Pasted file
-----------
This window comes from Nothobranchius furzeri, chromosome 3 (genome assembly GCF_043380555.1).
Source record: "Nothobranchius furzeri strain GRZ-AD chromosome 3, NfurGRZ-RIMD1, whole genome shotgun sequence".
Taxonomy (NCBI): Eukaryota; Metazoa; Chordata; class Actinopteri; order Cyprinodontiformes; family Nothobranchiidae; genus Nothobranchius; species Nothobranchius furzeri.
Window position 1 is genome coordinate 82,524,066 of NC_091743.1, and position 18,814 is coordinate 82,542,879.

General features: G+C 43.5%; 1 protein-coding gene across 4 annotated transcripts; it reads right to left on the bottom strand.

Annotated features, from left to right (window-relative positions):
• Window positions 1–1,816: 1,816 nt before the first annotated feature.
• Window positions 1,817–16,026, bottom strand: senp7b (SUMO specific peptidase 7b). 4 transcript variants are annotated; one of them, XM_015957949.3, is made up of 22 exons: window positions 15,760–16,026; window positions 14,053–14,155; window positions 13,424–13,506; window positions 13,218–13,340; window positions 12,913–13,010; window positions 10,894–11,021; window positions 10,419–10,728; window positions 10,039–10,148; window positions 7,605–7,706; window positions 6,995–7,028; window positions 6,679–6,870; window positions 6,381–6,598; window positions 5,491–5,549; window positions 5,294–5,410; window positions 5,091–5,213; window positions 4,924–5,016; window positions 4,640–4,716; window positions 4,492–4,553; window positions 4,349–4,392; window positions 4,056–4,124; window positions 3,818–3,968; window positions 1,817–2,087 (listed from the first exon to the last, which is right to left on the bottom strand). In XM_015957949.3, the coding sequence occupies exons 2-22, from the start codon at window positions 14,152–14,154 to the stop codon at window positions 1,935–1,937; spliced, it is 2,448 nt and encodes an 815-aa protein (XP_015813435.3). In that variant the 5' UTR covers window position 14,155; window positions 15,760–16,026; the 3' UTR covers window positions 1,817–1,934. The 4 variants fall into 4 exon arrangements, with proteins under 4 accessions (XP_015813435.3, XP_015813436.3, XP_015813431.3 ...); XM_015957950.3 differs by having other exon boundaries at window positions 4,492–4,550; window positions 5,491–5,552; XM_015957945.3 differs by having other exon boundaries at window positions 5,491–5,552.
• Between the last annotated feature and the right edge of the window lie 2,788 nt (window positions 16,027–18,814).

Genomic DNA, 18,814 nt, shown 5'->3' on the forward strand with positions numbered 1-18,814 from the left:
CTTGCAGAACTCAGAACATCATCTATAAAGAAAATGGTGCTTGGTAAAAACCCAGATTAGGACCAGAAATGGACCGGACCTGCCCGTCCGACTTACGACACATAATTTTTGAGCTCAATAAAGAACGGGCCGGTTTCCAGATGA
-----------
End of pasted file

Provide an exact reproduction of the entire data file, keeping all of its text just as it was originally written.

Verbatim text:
This window comes from Nothobranchius furzeri, chromosome 3 (genome assembly GCF_043380555.1).
Source record: "Nothobranchius furzeri strain GRZ-AD chromosome 3, NfurGRZ-RIMD1, whole genome shotgun sequence".
Taxonomy (NCBI): Eukaryota; Metazoa; Chordata; class Actinopteri; order Cyprinodontiformes; family Nothobranchiidae; genus Nothobranchius; species Nothobranchius furzeri.
Window position 1 is genome coordinate 82,524,066 of NC_091743.1, and position 18,814 is coordinate 82,542,879.

General features: G+C 43.5%; 1 protein-coding gene across 4 annotated transcripts; it reads right to left on the bottom strand.

Annotated features, from left to right (window-relative positions):
• Window positions 1–1,816: 1,816 nt before the first annotated feature.
• Window positions 1,817–16,026, bottom strand: senp7b (SUMO specific peptidase 7b). 4 transcript variants are annotated; one of them, XM_015957949.3, is made up of 22 exons: window positions 15,760–16,026; window positions 14,053–14,155; window positions 13,424–13,506; window positions 13,218–13,340; window positions 12,913–13,010; window positions 10,894–11,021; window positions 10,419–10,728; window positions 10,039–10,148; window positions 7,605–7,706; window positions 6,995–7,028; window positions 6,679–6,870; window positions 6,381–6,598; window positions 5,491–5,549; window positions 5,294–5,410; window positions 5,091–5,213; window positions 4,924–5,016; window positions 4,640–4,716; window positions 4,492–4,553; window positions 4,349–4,392; window positions 4,056–4,124; window positions 3,818–3,968; window positions 1,817–2,087 (listed from the first exon to the last, which is right to left on the bottom strand). In XM_015957949.3, the coding sequence occupies exons 2-22, from the start codon at window positions 14,152–14,154 to the stop codon at window positions 1,935–1,937; spliced, it is 2,448 nt and encodes an 815-aa protein (XP_015813435.3). In that variant the 5' UTR covers window position 14,155; window positions 15,760–16,026; the 3' UTR covers window positions 1,817–1,934. The 4 variants fall into 4 exon arrangements, with proteins under 4 accessions (XP_015813435.3, XP_015813436.3, XP_015813431.3 ...); XM_015957950.3 differs by having other exon boundaries at window positions 4,492–4,550; window positions 5,491–5,552; XM_015957945.3 differs by having other exon boundaries at window positions 5,491–5,552.
• Between the last annotated feature and the right edge of the window lie 2,788 nt (window positions 16,027–18,814).

Genomic DNA, 18,814 nt, shown 5'->3' on the forward strand with positions numbered 1-18,814 from the left:
CTTGCAGAACTCAGAACATCATCTATAAAGAAAATGGTGCTTGGTAAAAACCCAGATTAGGACCAGAAATGGACCGGACCTGCCCGTCCGACTTACGACACATAATTTTTGAGCTCAATAAAGAACGGGCCGGTTTCCAGATGA